For the first time in two decades, Attorney General Gurbir Grewal is revising the use of force policy as part of his “Excellence in Policing” initiative. Grewal discussed some of the revisions under consideration during a virtual listening session.
“As we are dealing a crisis in confidence when it comes to law enforcement, when it comes to our criminal justice system, when it comes to policing. And given our policy hasn’t been revised in 20 years, we believe it’s a good time to have these conversations and community input,” Grewal said.
The virtual discussions provided an opportunity for community input and engagement with law enforcement. Joining him for Wednesday’s session was Jiles Ship, president of the New Jersey chapter of the National Organization of Black Law Enforcement Executives.
“We need to look at our culture of policing today and to make sure that whatever we determine should be the guidelines or policies moving forward. And that it’s also pushed down and implemented in the respected agencies that serve our most vulnerable population of citizens,” Ship said.
Retired Linden Police Chief Jonathan Parham also discussed the importance of re-certifying officers to make sure they use appropriate force depending on the scenario.
“We need to want to increase the amount of training in the academy. We also need to look at some scenario-based training. What circumstances and what instances do officers get involved in force, and is the force that they are using in those instances deployed the best way they could be? More than likely, we are going to push toward them to get a re-certification for basic skills year after year,” said Parham, who serves as the director of countywide police policy, training and training for the Union County Prosecutor’s Office.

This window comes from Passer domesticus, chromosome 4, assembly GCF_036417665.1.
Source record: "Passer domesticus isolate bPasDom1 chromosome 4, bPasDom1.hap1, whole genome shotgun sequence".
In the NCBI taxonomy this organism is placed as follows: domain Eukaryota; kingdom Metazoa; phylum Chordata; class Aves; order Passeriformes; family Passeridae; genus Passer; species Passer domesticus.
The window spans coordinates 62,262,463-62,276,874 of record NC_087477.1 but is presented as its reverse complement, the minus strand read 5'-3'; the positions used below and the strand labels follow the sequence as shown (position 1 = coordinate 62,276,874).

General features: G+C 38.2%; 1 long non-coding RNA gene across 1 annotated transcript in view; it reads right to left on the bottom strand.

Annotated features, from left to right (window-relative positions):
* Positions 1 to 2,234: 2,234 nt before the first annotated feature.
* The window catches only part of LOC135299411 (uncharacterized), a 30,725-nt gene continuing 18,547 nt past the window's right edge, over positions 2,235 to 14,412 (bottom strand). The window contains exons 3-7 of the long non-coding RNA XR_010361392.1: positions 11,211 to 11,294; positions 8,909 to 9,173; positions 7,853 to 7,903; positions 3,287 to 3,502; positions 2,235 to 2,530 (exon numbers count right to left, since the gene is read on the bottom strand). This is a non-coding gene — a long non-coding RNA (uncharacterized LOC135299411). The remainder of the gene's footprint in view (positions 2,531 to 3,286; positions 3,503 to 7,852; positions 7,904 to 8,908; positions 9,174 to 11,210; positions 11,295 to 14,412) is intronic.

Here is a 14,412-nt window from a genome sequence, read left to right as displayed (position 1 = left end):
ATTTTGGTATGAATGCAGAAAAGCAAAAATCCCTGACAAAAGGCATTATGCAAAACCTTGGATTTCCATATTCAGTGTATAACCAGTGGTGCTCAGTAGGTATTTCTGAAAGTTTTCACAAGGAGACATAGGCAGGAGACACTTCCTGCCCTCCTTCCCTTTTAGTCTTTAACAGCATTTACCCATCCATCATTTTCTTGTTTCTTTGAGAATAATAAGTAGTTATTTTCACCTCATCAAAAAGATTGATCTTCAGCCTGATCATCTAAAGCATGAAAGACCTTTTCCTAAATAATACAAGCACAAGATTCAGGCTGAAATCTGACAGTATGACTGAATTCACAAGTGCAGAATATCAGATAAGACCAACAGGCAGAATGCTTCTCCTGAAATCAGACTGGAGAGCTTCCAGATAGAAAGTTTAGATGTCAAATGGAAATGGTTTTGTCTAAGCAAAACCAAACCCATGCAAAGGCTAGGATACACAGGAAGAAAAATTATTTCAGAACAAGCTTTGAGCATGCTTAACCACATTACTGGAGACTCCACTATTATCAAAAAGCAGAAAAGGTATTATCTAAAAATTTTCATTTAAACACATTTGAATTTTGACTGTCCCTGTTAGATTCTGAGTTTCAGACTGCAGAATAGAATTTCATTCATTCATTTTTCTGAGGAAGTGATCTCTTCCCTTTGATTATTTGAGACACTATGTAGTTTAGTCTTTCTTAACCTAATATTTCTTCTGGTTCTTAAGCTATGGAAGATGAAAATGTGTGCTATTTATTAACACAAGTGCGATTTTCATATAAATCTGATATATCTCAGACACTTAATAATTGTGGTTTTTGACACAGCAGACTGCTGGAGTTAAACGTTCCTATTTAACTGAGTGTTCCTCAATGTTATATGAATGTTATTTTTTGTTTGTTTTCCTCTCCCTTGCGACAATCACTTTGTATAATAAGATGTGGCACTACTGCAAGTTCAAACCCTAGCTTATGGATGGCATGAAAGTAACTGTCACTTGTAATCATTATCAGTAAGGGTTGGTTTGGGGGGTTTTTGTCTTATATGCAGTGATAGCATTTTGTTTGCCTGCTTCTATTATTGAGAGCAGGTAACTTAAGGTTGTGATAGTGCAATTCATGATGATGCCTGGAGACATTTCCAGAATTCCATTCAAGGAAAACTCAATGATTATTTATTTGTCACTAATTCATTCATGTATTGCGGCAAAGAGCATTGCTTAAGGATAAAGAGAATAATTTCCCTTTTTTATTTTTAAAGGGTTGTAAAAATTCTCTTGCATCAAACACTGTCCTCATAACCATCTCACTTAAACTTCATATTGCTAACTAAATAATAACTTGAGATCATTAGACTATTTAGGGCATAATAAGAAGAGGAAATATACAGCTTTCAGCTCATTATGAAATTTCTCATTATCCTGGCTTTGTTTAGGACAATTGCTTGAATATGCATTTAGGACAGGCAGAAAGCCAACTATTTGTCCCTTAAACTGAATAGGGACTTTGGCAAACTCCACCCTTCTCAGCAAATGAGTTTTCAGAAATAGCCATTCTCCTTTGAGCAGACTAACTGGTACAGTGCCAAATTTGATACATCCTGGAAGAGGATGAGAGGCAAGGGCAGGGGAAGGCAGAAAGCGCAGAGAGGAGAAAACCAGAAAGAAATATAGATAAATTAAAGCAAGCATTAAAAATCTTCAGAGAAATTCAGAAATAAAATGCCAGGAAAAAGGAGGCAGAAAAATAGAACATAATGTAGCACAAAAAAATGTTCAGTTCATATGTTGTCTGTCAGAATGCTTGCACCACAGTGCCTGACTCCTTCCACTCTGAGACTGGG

Law enforcement leaders also noted officers need to be able to police each other.
“They are protected from the culture, and everyone is put on notice that if they retaliate or intimidate that they will be dealt with, disciplined and/or terminated immediately. You have to be familiar with people to serve people,” said Quovella Spruill, director of public safety for the Franklin Township Police Department.
Some cities, including Jersey City, are turning to deescalation training to improve officers’ actions during tense encounters. Jersey City invested $1 million in the program. And while the move seemed well intentioned, the city is facing criticism after choosing two firms with all-white staff to lead the training.
“It made no sense. They tried it, we caught them and we stood up for the community,” said Pamela Johnson, founder and executive director of the Jersey City Anti-Violence Coalition Movement. “The decision to use that company, there was no black folks at the table. We have black elected officials who were not consulted. They stated that on the record. They were not consulted.”
NJTV News reached out for a comment from Jersey City Mayor Steve Fulop for a comment, but have yet to hear back.
Grewal’s new use of force policy will be available for public comment through Aug. 1. He says he plans to issue a law enforcement directive revising the use of force before the end of 2020.